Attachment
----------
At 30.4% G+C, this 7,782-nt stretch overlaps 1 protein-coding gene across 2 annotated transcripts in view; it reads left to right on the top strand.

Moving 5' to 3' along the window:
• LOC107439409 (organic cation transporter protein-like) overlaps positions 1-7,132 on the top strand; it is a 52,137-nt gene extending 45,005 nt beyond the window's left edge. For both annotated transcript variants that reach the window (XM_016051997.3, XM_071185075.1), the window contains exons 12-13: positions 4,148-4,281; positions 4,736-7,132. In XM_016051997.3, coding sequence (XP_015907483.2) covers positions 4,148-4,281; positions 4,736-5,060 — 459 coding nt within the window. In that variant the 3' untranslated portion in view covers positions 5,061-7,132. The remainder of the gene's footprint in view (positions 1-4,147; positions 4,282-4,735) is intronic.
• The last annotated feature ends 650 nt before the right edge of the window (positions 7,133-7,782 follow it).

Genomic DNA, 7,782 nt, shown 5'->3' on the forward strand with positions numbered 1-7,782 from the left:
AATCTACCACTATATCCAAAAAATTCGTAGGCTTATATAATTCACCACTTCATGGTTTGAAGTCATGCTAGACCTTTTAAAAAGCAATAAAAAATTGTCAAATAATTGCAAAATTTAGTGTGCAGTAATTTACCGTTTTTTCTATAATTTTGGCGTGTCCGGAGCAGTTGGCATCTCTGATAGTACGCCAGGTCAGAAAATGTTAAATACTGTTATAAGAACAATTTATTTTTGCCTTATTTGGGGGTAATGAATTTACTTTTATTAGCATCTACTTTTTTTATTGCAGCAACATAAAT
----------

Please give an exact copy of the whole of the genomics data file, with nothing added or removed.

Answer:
At 30.4% G+C, this 7,782-nt stretch overlaps 1 protein-coding gene across 2 annotated transcripts in view; it reads left to right on the top strand.

Moving 5' to 3' along the window:
• LOC107439409 (organic cation transporter protein-like) overlaps positions 1-7,132 on the top strand; it is a 52,137-nt gene extending 45,005 nt beyond the window's left edge. For both annotated transcript variants that reach the window (XM_016051997.3, XM_071185075.1), the window contains exons 12-13: positions 4,148-4,281; positions 4,736-7,132. In XM_016051997.3, coding sequence (XP_015907483.2) covers positions 4,148-4,281; positions 4,736-5,060 — 459 coding nt within the window. In that variant the 3' untranslated portion in view covers positions 5,061-7,132. The remainder of the gene's footprint in view (positions 1-4,147; positions 4,282-4,735) is intronic.
• The last annotated feature ends 650 nt before the right edge of the window (positions 7,133-7,782 follow it).

Genomic DNA, 7,782 nt, shown 5'->3' on the forward strand with positions numbered 1-7,782 from the left:
AATCTACCACTATATCCAAAAAATTCGTAGGCTTATATAATTCACCACTTCATGGTTTGAAGTCATGCTAGACCTTTTAAAAAGCAATAAAAAATTGTCAAATAATTGCAAAATTTAGTGTGCAGTAATTTACCGTTTTTTCTATAATTTTGGCGTGTCCGGAGCAGTTGGCATCTCTGATAGTACGCCAGGTCAGAAAATGTTAAATACTGTTATAAGAACAATTTATTTTTGCCTTATTTGGGGGTAATGAATTTACTTTTATTAGCATCTACTTTTTTTATTGCAGCAACATAAAT